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Alexandre Hunault
LL.M. Fisc., F.Pl.

Tax Specialist

Forced lag

The period we’re currently experiencing is not easy!
If you’re a student, your university is closed. Perhaps you’ve already written your exams, perhaps they’ve been postponed.
If you’re starting your practice, you may be on the front lines of an essential service, or at home teleworking, or even unemployed right now.

To the rescue

Aware of the difficulties you’re facing, the federal and provincial governments have recently made several announcements of economic and fiscal support measures. To help you make sense of it all, we thought we would examine some of the measures which could be particularly useful to you.

For students
Canada Emergency Student Benefit (CESB) 

The federal government recently announced the implementation of the Canada Emergency Student Benefit (CESB), to financially assist all those who don’t find a job or who will earn less than $1,000 a month during the summer, but who are not eligible for the CERB for workers.

You can receive $1,250 per month during the months of May, June, July and August. Good news: you can also do volunteer work and receive compensation in the form of a grant (between $1,000 and $5,000). Note that this grant will not be counted in your income. This means that you could receive assistance of $1,250 per month, earn employment income ($1,000) and get special compensation for volunteer work: a good boost for the summer!

Note: the Québec loans and bursaries program will be enhanced by an injection of federal funds.

Income tax returns: extension of the filing deadline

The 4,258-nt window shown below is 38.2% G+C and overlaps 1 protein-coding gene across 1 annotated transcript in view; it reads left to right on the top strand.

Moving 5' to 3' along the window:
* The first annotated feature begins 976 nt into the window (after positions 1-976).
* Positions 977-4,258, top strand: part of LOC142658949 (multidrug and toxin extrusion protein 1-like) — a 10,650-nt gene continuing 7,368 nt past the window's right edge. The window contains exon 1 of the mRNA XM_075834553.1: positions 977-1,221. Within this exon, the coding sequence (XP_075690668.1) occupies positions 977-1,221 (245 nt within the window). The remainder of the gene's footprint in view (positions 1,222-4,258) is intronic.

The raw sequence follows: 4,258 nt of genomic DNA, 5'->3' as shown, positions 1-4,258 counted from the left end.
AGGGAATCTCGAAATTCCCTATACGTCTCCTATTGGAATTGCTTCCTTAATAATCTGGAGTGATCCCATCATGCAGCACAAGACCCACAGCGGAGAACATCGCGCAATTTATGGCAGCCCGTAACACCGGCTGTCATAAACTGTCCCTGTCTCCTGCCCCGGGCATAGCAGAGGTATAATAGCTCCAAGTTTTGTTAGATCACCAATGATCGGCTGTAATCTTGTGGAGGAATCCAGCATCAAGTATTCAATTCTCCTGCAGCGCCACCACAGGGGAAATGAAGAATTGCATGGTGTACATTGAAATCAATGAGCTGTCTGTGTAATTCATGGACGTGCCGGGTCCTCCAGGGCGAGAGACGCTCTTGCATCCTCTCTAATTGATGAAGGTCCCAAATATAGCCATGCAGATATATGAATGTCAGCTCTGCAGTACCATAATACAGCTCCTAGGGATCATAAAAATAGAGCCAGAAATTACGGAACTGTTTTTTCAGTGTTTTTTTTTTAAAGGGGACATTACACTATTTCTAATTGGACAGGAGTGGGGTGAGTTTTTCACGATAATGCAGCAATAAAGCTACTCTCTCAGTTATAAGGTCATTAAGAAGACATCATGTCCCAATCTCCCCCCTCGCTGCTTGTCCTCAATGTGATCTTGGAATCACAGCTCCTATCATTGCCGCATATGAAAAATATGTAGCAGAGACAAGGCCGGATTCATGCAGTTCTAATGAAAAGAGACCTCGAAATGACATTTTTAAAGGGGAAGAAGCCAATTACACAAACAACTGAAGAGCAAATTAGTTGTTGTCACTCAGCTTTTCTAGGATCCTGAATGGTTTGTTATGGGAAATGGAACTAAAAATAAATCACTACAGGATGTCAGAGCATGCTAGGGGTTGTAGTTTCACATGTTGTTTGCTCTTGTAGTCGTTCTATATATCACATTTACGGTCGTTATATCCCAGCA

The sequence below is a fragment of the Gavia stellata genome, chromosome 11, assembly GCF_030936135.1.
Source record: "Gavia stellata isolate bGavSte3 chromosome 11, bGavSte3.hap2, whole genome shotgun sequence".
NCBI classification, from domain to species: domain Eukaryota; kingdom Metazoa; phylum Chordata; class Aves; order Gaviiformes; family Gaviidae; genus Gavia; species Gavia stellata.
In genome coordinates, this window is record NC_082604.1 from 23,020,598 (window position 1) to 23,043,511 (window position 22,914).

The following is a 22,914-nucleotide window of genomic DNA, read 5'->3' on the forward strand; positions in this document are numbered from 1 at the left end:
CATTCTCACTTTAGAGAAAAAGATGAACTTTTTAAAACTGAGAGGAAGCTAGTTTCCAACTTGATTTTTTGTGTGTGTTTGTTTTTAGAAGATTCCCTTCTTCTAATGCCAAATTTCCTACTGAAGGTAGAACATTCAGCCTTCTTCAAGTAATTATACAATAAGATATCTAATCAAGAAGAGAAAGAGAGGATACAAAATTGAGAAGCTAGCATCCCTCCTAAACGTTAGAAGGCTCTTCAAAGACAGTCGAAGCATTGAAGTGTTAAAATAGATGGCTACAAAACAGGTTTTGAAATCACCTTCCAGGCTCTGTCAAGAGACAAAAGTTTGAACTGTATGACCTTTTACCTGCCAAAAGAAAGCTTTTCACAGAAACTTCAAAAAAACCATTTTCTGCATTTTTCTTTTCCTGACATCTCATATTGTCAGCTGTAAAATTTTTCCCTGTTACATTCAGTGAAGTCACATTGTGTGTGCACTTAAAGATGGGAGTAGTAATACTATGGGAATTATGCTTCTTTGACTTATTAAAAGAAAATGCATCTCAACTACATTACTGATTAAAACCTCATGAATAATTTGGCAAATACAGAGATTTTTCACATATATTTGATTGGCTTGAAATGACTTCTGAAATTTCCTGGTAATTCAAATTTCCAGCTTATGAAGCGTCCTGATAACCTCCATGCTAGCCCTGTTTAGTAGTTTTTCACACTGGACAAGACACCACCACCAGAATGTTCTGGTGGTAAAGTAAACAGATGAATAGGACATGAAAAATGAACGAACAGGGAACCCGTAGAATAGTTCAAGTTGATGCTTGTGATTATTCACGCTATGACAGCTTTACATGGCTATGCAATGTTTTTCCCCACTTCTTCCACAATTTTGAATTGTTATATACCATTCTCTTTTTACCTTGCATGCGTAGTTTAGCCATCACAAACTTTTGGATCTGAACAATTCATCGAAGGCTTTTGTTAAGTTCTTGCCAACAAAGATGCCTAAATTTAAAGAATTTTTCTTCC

Another measure to help you breathe easier: the deadline for filing your tax returns, both federal and provincial, has been extended to June 1, 2020. To avoid meetings with tax professionals, electronic signatures will be allowed.

For young professionals
Canada Emergency Response Benefit

Since March 15, all Canadians who have lost their jobs, become ill or are caring for a sick person are entitled to the CERB, a measure which grants them an amount of $2,000 per month for up to 16 weeks.

Also eligible for the CERB are: self-employed workers, employees and contract workers who do not qualify for employment insurance; parents who have to stop working to care for their children, as well as other categories of workers.

To receive the benefit, you must register on the Canada Revenue Agency website. The main eligibility requirement is that you must have earned income of at least $5,000 in 2019, or during the twelve months preceding the CERB application. In the case of professionals (e.g. doctors or dentists), certain conditions concerning self-employed workers or incorporated self-employed workers apply. Please see our article on the subject.

Income tax returns: extension of the filing deadline

Another measure to give you some respite: the deadline for filing your tax returns, both federal and provincial, has been extended to June 1, 2020. Note also that the payment of amounts due now and before September 2020 for your taxes or instalments is deferred to after August 31, 2020.

Electronic signatures will be allowed to avoid meetings with tax professionals.

Repayment of your student loan

If you have a Canada Student Loan that you are currently paying off, know that a six-month moratorium has been placed on the interest charges on your loan.

Mortgage payments

If you have a mortgage loan insured by CMHC and are experiencing financial difficulties, you may request a deferral of payments on this loan from your banking institution.

Always there for you

Other measures are also available. To learn more, see our article on all the fiscal measures currently in effect.

Whatever your situation, feel free to contact your advisor to determine what measures could be useful for you to get through this difficult period and be ready for the resumption of your activities.

Alexandre Hunault, LL.M. Fisc
Tax Specialist

The information contained herein has been obtained from sources deemed reliable, but we do not guarantee the accuracy of this information, and it may be incomplete. The opinions expressed are based upon our analysis and interpretation of this information and are not to be construed as a recommendation. For any questions, don’t hesitate to contact your wealth management advisor or your tax specialist, accountant or legal advisor.

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